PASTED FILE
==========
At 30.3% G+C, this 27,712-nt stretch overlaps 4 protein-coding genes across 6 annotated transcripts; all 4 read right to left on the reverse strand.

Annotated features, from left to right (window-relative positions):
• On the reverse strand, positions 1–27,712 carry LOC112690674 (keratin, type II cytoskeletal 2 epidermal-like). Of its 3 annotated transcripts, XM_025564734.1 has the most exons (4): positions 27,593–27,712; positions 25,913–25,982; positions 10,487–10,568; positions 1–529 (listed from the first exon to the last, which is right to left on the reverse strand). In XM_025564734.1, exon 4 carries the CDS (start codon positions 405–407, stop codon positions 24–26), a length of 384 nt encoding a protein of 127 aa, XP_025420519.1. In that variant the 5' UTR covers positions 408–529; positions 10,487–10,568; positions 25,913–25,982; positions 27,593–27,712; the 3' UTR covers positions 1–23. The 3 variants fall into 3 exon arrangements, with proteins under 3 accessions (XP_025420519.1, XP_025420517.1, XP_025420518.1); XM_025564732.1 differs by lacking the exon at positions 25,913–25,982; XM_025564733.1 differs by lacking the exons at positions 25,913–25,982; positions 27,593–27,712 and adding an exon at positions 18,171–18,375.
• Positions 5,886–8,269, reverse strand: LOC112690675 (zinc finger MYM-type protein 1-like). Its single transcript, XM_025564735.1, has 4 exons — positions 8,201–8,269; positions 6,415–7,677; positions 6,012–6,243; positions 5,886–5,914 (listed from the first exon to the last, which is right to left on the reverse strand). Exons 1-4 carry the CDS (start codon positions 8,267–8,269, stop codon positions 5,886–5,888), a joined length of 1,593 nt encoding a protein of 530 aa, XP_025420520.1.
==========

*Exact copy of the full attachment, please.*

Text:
At 30.3% G+C, this 27,712-nt stretch overlaps 4 protein-coding genes across 6 annotated transcripts; all 4 read right to left on the reverse strand.

Annotated features, from left to right (window-relative positions):
• On the reverse strand, positions 1–27,712 carry LOC112690674 (keratin, type II cytoskeletal 2 epidermal-like). Of its 3 annotated transcripts, XM_025564734.1 has the most exons (4): positions 27,593–27,712; positions 25,913–25,982; positions 10,487–10,568; positions 1–529 (listed from the first exon to the last, which is right to left on the reverse strand). In XM_025564734.1, exon 4 carries the CDS (start codon positions 405–407, stop codon positions 24–26), a length of 384 nt encoding a protein of 127 aa, XP_025420519.1. In that variant the 5' UTR covers positions 408–529; positions 10,487–10,568; positions 25,913–25,982; positions 27,593–27,712; the 3' UTR covers positions 1–23. The 3 variants fall into 3 exon arrangements, with proteins under 3 accessions (XP_025420519.1, XP_025420517.1, XP_025420518.1); XM_025564732.1 differs by lacking the exon at positions 25,913–25,982; XM_025564733.1 differs by lacking the exons at positions 25,913–25,982; positions 27,593–27,712 and adding an exon at positions 18,171–18,375.
• Positions 5,886–8,269, reverse strand: LOC112690675 (zinc finger MYM-type protein 1-like). Its single transcript, XM_025564735.1, has 4 exons — positions 8,201–8,269; positions 6,415–7,677; positions 6,012–6,243; positions 5,886–5,914 (listed from the first exon to the last, which is right to left on the reverse strand). Exons 1-4 carry the CDS (start codon positions 8,267–8,269, stop codon positions 5,886–5,888), a joined length of 1,593 nt encoding a protein of 530 aa, XP_025420520.1.